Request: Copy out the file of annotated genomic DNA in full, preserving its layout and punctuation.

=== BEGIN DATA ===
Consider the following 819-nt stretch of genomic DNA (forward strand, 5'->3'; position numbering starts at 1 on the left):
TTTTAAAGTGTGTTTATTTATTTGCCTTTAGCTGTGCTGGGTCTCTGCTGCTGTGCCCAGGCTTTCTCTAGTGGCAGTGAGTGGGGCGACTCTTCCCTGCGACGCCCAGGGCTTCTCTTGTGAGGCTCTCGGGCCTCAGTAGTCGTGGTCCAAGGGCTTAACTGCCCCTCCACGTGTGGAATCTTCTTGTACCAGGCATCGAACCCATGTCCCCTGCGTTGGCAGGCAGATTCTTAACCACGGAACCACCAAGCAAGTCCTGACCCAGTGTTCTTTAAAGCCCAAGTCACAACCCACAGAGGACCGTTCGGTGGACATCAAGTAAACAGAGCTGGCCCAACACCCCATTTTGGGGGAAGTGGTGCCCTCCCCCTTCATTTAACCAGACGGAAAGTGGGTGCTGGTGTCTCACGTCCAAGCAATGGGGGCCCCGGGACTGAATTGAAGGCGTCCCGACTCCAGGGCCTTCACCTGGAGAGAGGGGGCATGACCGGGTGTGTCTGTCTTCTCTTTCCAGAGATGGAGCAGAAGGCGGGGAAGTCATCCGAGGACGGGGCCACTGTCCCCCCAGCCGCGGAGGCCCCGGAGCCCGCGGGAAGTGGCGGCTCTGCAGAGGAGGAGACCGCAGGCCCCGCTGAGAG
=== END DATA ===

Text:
Consider the following 819-nt stretch of genomic DNA (forward strand, 5'->3'; position numbering starts at 1 on the left):
TTTTAAAGTGTGTTTATTTATTTGCCTTTAGCTGTGCTGGGTCTCTGCTGCTGTGCCCAGGCTTTCTCTAGTGGCAGTGAGTGGGGCGACTCTTCCCTGCGACGCCCAGGGCTTCTCTTGTGAGGCTCTCGGGCCTCAGTAGTCGTGGTCCAAGGGCTTAACTGCCCCTCCACGTGTGGAATCTTCTTGTACCAGGCATCGAACCCATGTCCCCTGCGTTGGCAGGCAGATTCTTAACCACGGAACCACCAAGCAAGTCCTGACCCAGTGTTCTTTAAAGCCCAAGTCACAACCCACAGAGGACCGTTCGGTGGACATCAAGTAAACAGAGCTGGCCCAACACCCCATTTTGGGGGAAGTGGTGCCCTCCCCCTTCATTTAACCAGACGGAAAGTGGGTGCTGGTGTCTCACGTCCAAGCAATGGGGGCCCCGGGACTGAATTGAAGGCGTCCCGACTCCAGGGCCTTCACCTGGAGAGAGGGGGCATGACCGGGTGTGTCTGTCTTCTCTTTCCAGAGATGGAGCAGAAGGCGGGGAAGTCATCCGAGGACGGGGCCACTGTCCCCCCAGCCGCGGAGGCCCCGGAGCCCGCGGGAAGTGGCGGCTCTGCAGAGGAGGAGACCGCAGGCCCCGCTGAGAG